Robert E. Howard
Long’s appraisal of Howard as “a writer for boys” perhaps owed more to contemporary assessments of his fiction—1970 had seen the success of the Conan the Barbarian comic book, and the famous Lancer reprinting the adventures of Conan (as well as the work of L. Sprague de Camp, Lin Carter, and Björn Nyberg) in cheap paperback form helped fuel the Sword & Sorcery boom of the ‘70s, even if the re-working of Howard’s tales by Carter and de Camp did little for Howard’s literary reputation. This seems to be the meaning Long was going for based on his next comments:
FBL: Naturally Bob Howard and Jack London did not always deal with the same kind of fictional material. And pure fantasy was not London’s forte at all, although The Iron Heel is a kind up utopian fantasy not so different from Bellamy’s Looking Backward, apart from its socialistic orientation. But I was thinking of something a little different. London was the kind of writer who could instill in his readers a lively awareness of what it means to be very young, eager and strong and confident, and hell-bent for “red-blooded adventure.” That’s a trite, rather silly term, but it pretty well covers it. And Bob Howard was like that too, in a way. Remember, he wrote many sport stories, western tales, straight adventure yearns. He was even, in some respects, what today would be called a “gut” writer. Not an adult, realistic gut writer exactly, but the kind that appeals to youth. (I almost said, “that accounts, in a large measure, for his tremendous popularity among the young today,” quite forgetting that “today” would have meant 1937 for HPL at the latest.) What I’m really trying to say is that he was the kind of writer who might well have been remembered for all of the qualities which made Jack London famous. London’s fame has dwindled but he remains far from forgotten today, and Bob Howard might well have surpassed him as a writer of adventure fiction par excellence.
HPL: Yes, I’ve no quarrel with you as to that. But his passing at so early an age was a tragedy that has been many times repeated. One has to be grateful for what he did accomplish.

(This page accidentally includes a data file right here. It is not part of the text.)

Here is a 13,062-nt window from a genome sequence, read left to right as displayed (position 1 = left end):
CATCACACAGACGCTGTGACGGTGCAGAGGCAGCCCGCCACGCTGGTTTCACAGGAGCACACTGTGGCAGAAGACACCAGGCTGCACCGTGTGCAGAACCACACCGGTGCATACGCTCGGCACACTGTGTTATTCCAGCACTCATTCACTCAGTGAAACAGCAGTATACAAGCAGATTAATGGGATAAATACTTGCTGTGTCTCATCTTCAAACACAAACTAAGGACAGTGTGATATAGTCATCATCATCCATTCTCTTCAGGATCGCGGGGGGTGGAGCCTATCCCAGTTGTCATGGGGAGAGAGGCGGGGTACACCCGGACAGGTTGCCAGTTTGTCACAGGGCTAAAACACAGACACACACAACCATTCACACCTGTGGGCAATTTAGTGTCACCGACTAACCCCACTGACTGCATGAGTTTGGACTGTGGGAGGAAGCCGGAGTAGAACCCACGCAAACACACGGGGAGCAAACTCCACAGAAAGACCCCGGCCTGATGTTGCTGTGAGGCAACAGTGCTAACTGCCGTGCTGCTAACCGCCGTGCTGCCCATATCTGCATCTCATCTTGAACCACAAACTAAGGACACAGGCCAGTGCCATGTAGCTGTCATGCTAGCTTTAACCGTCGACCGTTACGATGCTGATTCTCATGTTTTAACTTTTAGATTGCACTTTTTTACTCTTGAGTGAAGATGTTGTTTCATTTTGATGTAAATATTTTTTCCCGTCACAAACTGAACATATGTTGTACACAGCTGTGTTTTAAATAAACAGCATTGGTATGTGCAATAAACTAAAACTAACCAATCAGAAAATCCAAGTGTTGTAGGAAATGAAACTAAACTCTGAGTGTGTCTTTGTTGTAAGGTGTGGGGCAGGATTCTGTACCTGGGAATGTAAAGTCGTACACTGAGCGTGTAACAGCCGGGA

FBL: [...] That’s what I meant when I compared Bob Howard to London—they both had the same kind of gusto—an unspoiled kind of something that you don’t find in too many writers. (DNS 176-177)
The degree to which Long’s assessment is based on the difference in temperament between the two men, and the later critical opinion of L. Sprague de Camp is difficult to assess. Certainly, in the introduction to The Return of Skull-Face (1977), Long seems to be strongly influenced by the latter when he writes:
But de Camp’s categorization still remains valid—Howard, along with CAS and HPL was undoubtedly, one of the three most outstanding of Weird Tales’ early contributors. (RSF 7)
August Derleth
If the two did not always see eye-to-eye on every issue, if they were held up as different extremes for Lovecraft to play against in his letters, Long did at the last at least acknowledge Howard’s talent when he considered the serial “Skull-Face” he had read so long ago in the pages of Weird Tales:
August Derleth once told me that outside of The Outsider—play on words unintentional!—no early Arkham House volume had brought quite as much reader acclaim as Skull-Face
To me this has always seemed readily understandable, for having once met Skull-Face, few readers would be likely to forget him. Neither is it at all surprising, as Richard Lupoff has perceptively pointed out, that Robert E. Howard has become one of the most most popular writers in the world today.
The original Skull-Face was swashbuckling from beginning to end, with an aura of the Gothic hovering over it. [...] But there is narrative magic here—make no mistake about it, for the creator of Conan had numerous strings to his bow and every arrow that came from that bow was shafted with magic. (RSF 8)
Long’s final encounter with the posthumous Robert E. Howard was in another round-robin: “Ghor, Kin-Slayer,” which began life as a fragment by Howard, and which was “continued” in the late 1970s by a myriad of prominent writers of the weird. Long’s bit was chapter XII, “The Gift of Lycanthropy” (Fantasy Crossroads #15, Jan 1979)—the longest of the chapters, and one which blended together the Hyborian Age setting of Conan the Barbarian and the Cthulhu Mythos, with a focus on Long’s own contribution, the Hounds of Tindalos. It is perhaps fitting that in this final meeting Long gives up the pretense of savagery vs. civilization, and strove to continue a tale—not as Howard would have written it, but in the spirit of sword & sorcery.

Works Cited

AM       Autobiographical Memoir (1985, Necronomicon Press)
CL       The Collected Letters of Robert E. Howard (3 vols. + Index & Addenda,     Robert E. Howard Foundation Press)
DNS    Howard Phillips Lovecraft: Dreamer on the Night Side (1975, Arkham       House)
EL        The Early Long (1975, Doubleday & co.)
ES       Essential Solitude: The Letters of H. P. Lovecraft and August Derleth (2       vols., 2008, Hippocampus Press)
HPLE   The H. P. Lovecraft Encyclopedia (2001, Hippocampus Press)
LFLB   Letters to F. Lee Baldwin, Duane W. RImel, and Nils From (2016,      Hippocampus Press)
LJFM   Letters to James F. Morton (2011, Hippocampus Press)
MF       A Means to Freedom: The Letters of H. P. Lovecraft and Robert E.  Howard (2 vols., 2nd ed., Hippocampus Press)
MTS    Mysteries of Time & Spirit: The Letters of H. P. Lovecraft and Donald  Wandrei (2002, Night Shade Books)
OAK    OAK Leaves: The Official Journal of Otis Adelbert Kline and his works  (1980-1982)
RSF     The Return of Skull-Face (FAX)
SL        Selected Letters of H. P. Lovecraft (5 vols., Arkham House)

Part One